Bolivia child workers reject labour proposal
There are an estimated 850,000 child workers in Bolivia, a country with a population of nearly 11 million.
But in December, when the government tried to raise the age at which youngsters could be legally employed, many of them protested. Some were beaten by police when they marched on the government palace in the capital, La Paz.
President Evo Morales, himself a former child worker, then invited representatives of the main children's organisation, the Union of Child and Adolescent Workers of Bolivia, or UNASTBO, to breakfast at the government palace.
"It was really cool," said Jimmy Puro, a fourteen-year-old car mechanic, whose photo being violently manhandled by the police was on the front page of the Bolivian press the day after the demonstration.
"He said he'd listen to what we had to say."
What the children want is the right to work, but also the right to say no. And to work in safe conditions with adequate time off to attend school.
"I want to go to university, no doubt about it," said fifteen-year old child minder, Valeria Niñahuanca. "To do that I must work, because without that money I’d never get there. It’s expensive."
Minimum working age
The Bolivian works ministry estimates that about 30,000 children have had to give up school to work. They're employed as shoe-shine boys, bus conductors, security guards and sugar-cane cutters. Children sell alcohol and cigarettes.
It's a common sight on the busy, chaotic streets of La Paz to see children aged six and seven moving between the cars at traffic lights selling chewing gum and sweets.
The government wants to bring Bolivian child labour law into line with international norms and raise minimum working age to 14.
UNASTBO representatives met several times with the head of the Legislative Assembly, Gabriela Montaño, to discuss their demands and a new code to protect child workers.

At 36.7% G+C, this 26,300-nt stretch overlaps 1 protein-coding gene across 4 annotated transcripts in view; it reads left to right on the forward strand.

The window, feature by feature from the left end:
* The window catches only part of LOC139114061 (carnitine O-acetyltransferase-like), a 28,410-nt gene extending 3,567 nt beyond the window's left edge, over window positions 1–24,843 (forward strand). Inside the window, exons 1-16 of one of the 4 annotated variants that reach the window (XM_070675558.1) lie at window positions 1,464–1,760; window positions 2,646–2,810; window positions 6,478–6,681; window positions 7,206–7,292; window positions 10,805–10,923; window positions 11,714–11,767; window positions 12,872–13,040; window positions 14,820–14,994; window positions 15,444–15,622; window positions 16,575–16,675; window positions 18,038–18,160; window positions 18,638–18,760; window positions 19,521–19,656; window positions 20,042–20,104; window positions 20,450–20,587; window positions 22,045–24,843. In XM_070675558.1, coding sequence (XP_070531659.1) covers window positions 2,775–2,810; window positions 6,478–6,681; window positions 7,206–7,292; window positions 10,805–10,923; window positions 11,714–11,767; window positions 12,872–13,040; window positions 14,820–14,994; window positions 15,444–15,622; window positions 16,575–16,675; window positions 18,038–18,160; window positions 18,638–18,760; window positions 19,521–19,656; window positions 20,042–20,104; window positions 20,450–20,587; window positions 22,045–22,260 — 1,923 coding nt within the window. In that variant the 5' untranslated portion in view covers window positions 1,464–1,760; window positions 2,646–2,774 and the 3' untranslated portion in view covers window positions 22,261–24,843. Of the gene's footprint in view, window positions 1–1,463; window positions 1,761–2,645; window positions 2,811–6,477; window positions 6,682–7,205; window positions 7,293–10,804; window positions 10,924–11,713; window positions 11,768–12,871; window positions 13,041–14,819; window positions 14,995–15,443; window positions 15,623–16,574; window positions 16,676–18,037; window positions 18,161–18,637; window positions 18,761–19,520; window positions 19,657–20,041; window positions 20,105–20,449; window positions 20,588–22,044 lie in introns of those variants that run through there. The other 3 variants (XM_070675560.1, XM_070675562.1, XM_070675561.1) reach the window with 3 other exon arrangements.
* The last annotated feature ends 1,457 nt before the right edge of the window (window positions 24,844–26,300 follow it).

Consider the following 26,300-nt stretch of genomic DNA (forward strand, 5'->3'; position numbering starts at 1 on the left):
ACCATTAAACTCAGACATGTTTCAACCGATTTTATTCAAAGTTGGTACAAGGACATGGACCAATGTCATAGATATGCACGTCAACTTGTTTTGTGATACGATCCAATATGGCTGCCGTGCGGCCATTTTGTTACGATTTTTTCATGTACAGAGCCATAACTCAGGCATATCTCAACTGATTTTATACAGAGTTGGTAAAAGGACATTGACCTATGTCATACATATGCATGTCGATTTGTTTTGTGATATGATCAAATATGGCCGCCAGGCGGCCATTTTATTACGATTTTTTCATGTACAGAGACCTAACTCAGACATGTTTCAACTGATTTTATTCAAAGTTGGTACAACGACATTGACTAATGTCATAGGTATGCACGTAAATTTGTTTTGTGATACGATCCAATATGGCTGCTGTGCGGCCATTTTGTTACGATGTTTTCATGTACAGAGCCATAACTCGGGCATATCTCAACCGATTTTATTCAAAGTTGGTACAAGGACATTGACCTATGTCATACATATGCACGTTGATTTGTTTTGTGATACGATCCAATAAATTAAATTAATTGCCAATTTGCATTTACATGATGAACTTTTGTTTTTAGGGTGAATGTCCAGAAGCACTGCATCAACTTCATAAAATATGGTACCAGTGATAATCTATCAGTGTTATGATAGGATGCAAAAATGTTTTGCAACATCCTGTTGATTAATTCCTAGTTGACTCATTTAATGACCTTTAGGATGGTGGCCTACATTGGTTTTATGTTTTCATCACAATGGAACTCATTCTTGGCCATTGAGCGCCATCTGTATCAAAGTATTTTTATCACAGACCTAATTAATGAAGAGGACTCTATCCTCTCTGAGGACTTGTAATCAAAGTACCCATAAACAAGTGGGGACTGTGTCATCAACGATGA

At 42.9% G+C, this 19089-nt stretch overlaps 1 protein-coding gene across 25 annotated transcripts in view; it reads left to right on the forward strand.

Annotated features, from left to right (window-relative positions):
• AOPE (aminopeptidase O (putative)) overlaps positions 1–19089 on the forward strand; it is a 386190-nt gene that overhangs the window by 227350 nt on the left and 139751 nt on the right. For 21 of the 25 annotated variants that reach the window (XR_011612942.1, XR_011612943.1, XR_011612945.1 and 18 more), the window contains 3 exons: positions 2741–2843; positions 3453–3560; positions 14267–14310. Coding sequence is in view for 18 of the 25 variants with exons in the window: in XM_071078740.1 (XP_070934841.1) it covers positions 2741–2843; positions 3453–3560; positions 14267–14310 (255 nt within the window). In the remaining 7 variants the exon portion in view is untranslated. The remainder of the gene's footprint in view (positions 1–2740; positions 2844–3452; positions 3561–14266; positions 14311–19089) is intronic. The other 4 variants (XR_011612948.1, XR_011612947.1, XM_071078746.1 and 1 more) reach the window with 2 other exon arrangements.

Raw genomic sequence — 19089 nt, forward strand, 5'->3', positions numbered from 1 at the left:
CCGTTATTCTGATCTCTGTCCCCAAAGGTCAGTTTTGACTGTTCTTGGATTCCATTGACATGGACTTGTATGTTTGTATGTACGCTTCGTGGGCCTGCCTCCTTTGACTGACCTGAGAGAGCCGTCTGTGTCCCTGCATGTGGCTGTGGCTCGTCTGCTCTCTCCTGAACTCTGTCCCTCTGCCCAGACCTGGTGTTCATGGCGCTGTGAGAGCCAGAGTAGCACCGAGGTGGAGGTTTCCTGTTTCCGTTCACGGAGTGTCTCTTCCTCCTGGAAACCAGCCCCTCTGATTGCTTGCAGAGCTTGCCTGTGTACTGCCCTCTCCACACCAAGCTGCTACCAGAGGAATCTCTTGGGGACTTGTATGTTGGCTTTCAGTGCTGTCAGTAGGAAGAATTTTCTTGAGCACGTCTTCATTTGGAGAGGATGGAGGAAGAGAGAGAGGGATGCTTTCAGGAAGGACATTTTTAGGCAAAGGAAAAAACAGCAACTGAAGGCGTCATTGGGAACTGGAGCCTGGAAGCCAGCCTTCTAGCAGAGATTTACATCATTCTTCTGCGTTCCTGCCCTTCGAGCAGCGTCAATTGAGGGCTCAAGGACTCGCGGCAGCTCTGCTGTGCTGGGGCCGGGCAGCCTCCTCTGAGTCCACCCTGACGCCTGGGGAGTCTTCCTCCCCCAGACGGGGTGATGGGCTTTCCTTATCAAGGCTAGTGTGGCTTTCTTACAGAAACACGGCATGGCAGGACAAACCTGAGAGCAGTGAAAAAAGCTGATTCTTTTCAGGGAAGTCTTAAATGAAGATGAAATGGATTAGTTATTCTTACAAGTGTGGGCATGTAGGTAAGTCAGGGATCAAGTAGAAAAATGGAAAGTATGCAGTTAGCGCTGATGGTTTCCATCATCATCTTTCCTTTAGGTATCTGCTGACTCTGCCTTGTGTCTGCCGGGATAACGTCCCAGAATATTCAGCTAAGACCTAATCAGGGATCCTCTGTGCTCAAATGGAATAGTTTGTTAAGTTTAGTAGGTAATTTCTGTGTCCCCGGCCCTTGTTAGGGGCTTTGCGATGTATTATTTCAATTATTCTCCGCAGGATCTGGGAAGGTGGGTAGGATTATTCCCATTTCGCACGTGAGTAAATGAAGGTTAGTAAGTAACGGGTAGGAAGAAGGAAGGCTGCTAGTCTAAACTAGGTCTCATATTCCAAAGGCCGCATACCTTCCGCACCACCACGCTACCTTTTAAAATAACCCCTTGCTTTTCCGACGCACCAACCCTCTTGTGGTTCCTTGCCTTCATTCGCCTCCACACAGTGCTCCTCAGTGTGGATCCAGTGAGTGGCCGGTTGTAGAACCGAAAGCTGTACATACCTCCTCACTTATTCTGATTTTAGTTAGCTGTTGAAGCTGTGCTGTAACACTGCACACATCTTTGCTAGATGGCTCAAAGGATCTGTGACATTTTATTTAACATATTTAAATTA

Opposition deputy, Elizabeth Reyes, said: "A child alone on the street, cleaning shoes or selling sweets, is easy prey to a whole host of violations, from the sexual to the economic. But Bolivia doesn’t have the resources or the institutions to control these actions, so we should simply not allow child labour."
Rodrigo Medrano started work when he was eight. He's done a number of different jobs but now sells sweets and chewing gum on the street outside clubs and bars on weekend evenings. His right cheek was covered with medical padding. "A work accident," he told me, without elaborating.
"There is discrimination, sometimes from the authorities. The police come and ask what I’m doing out at night, that I should be sleeping in my house and they’ll take all my money and say that I’m a criminal."
Twelve-year-old Pedro Diaz says his dad taught him the trade. His small black wooden box is packed tight with his tools of the trade, his brushes and polish. His hands are black, so deeply engrained with polish that you can't imagine it ever being cleaned off.
Bolivia is one of the poorest countries in Latin America. Thousands have moved from the barren mountains to pack the cities, most notably to the huge spread of El Alto.
This is the indigenous stronghold of President Evo Morales, the country's first indigenous leader who came to power in 2006 promising a greater voice for the indigenous, rural poor and women.
Now Bolivian children are speaking up too. No-one recognises better than they do the reality of their plight.
"Thanks to their work, thanks to their efforts, even though they continue to both work and study – they’ve managed to escape from their poverty," said Valeria.
Some of these children at least have found their voice and can be shockingly poignant in their understanding of their plight.
Rodrigo said: "Human rights declarations say that every human being should have the right to dignified work. A ten or twelve year old child is also a human being. That makes you think."